The U.S. Energy Information Administration (EIA) said that future growth in natural gas consumption is likely to be concentrated in developing nations — those outside of the Organization for Economic Cooperation and Development (OECD) — especially in non-OECD Asian countries that include China, India, Bangladesh, Thailand and Vietnam.

Annual natural gas consumption in non-OECD Asia is forecast to reach 120 billion cubic feet per day (Bcf/d) by 2050, outpacing regional production by 50 Bcf/d. This supply imbalance is expected to widen through the projection period, resulting in non-OECD Asia’s increasing reliance on natural gas imports from other regions such as the U.S.

The predictions came as part of the EIA's International Energy Outlook.

In June, the International Energy Agency (IEA) said that demand for natural gas grew 4.6% in 2018, its fastest annual pace since 2010. Gas accounted for almost half the increase in primary energy consumption worldwide. Demand is expected to grow by more than 10% over the next five years, IEA said, reaching more than 4.3 trillion cubic meters in 2024.

China is expected to account for more than 40% of global gas demand growth to 2024, driven by the government’s goal of improving air quality by shifting away from coal. Chinese natural gas consumption grew 18% in 2018 and is forecast to slow to an average annual rate of 8% to 2024 due to slower economic growth.

Source: EIASource: EIAThe IEA also forecasts strong growth in gas consumption in other Asian countries, particularly in South Asia. In Bangladesh, India and Pakistan, the industrial sector is the main contributor to growth, especially for fertilizers.

Supplies of natural gas will come from both new domestic production in fast-growing economies but also increasingly from major exporting countries, led by the development of shale gas resources in the United States, IEA said.

It reported that investment in LNG projects globally rebounded in 2018 after several years of decline. The large number of projects due to take final investment decision in 2019 is likely to further support trade and market expansion.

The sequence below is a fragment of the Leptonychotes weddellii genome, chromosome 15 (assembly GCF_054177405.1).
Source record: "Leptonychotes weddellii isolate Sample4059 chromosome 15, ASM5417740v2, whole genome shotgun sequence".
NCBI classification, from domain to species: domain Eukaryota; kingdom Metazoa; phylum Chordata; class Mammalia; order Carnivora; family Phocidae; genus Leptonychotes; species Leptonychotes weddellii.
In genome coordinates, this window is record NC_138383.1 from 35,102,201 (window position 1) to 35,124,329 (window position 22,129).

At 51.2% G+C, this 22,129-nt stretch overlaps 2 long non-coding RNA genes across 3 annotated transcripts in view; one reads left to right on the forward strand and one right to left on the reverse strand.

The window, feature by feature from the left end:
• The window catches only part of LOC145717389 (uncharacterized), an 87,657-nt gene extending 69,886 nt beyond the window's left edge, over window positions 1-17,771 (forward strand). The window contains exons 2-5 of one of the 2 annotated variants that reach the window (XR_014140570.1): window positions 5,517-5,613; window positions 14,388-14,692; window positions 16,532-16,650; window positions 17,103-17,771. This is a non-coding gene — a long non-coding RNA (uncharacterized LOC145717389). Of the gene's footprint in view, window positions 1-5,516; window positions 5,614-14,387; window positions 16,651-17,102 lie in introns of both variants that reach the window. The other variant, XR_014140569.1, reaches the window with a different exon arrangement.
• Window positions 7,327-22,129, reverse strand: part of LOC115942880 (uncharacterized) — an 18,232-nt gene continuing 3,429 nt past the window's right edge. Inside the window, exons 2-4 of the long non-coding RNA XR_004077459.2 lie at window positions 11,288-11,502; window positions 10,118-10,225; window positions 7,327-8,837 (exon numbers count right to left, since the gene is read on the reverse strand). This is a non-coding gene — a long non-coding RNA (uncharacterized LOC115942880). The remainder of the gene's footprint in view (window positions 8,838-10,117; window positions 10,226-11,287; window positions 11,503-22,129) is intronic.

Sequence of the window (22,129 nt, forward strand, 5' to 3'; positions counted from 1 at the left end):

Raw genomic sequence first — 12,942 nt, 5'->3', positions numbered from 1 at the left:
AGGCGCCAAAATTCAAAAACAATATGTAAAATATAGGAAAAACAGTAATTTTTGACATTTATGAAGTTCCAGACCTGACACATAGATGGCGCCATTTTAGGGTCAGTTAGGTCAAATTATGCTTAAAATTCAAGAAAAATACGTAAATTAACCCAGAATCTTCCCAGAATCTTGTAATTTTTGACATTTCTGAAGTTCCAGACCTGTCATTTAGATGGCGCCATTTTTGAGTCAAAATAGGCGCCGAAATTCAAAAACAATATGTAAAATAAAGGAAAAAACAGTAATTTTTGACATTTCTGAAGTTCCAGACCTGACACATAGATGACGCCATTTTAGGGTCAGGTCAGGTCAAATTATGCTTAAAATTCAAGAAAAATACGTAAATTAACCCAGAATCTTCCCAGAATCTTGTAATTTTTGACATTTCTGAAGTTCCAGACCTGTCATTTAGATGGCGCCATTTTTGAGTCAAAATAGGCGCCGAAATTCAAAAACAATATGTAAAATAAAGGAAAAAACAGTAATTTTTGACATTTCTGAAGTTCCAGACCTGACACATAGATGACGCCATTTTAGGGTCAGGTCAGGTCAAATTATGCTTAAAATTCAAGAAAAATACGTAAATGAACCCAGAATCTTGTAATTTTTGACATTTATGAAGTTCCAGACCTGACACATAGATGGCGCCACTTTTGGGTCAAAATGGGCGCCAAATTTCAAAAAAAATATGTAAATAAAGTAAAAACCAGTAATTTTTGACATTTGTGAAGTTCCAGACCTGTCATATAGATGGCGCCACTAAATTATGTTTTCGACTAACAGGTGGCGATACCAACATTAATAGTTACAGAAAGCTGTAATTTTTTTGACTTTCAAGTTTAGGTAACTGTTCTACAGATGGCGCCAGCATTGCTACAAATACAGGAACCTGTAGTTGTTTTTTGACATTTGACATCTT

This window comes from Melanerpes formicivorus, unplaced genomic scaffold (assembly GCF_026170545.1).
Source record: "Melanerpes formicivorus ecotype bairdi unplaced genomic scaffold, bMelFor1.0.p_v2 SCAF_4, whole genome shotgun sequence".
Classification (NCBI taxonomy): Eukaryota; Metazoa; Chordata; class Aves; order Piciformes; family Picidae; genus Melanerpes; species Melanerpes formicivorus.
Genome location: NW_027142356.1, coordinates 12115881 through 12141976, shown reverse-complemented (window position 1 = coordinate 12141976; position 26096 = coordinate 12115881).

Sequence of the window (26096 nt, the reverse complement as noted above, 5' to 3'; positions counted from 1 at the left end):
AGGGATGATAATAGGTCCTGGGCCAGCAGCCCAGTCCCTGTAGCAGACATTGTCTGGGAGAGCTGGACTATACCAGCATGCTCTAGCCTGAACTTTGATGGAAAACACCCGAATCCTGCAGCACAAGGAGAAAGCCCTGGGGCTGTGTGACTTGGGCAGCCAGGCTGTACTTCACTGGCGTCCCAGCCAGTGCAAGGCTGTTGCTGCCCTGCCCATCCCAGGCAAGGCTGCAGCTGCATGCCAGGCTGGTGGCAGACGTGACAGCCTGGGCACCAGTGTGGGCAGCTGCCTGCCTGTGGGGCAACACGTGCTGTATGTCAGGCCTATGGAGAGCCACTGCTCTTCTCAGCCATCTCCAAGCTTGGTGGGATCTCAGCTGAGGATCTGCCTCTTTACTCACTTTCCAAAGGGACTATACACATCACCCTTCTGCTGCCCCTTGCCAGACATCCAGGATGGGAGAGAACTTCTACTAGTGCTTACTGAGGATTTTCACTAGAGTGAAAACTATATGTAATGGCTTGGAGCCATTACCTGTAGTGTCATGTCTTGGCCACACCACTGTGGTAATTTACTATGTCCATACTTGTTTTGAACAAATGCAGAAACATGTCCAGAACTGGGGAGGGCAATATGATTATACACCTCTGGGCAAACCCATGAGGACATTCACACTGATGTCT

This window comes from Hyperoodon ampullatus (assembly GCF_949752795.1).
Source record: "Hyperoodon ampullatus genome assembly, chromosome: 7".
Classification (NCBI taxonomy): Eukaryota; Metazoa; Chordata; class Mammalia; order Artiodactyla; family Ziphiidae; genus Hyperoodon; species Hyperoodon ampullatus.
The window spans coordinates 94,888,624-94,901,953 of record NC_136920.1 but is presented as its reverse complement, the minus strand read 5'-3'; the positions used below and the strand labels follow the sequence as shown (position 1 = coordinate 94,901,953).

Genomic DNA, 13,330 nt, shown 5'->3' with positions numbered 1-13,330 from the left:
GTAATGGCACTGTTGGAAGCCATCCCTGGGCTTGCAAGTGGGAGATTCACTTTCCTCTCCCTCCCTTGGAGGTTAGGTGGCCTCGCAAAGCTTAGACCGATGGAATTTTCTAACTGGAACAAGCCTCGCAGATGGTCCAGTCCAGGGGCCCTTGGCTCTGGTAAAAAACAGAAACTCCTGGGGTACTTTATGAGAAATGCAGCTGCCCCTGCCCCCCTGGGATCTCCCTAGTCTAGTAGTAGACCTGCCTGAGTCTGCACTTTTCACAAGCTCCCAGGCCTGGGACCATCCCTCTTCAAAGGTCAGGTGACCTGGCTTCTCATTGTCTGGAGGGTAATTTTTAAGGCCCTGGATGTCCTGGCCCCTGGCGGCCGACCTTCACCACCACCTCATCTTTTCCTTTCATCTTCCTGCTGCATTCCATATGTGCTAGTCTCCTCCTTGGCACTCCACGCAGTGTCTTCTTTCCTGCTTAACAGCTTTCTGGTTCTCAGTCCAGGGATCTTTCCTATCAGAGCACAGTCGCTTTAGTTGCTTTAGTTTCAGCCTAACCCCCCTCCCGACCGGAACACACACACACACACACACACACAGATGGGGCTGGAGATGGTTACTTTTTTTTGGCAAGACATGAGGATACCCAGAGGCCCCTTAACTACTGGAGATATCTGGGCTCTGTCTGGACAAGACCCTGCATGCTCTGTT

Natural gas exports

For example, Cheniere Energy said in early September that crews from general contractor Bechtel had completed the startup process for the second train of its Corpus Christi, Texas, liquefied natural gas production (LNG) unit.

Cheniere now has seven LNG production lines in operation, including five at its Sabine Pass export terminal in Louisiana and two at its Corpus Christi location.

(Read "Where does U.S. natural gas come from, and where does it go?")

And also in September, Freeport LNG shipped the first LNG commissioning cargo for Train 1 from its LNG facility located in Freeport, Texas. Roughly 150,000 cubic meters of LNG were loaded aboard the LNG Jurojin. Freeport’s Train 2 is aiming to achieve an in-service date of January 2020. Train 3 is nearing completion and could enter service in May 2020.

Source: EIASource: EIALNG ships like this will help carry natural gas to demand centers in Asia.LNG ships like this will help carry natural gas to demand centers in Asia.The Freeport terminal began to import LNG at the facility in June 2008. At the time, it was expected that the U.S. would become a net importer of natural gas. Hydraulic fracturing techniques reversed the decline in domestic natural gas production and led to the construction of multiple LNG export facilities, including those of Cheniere Energy and Freeport.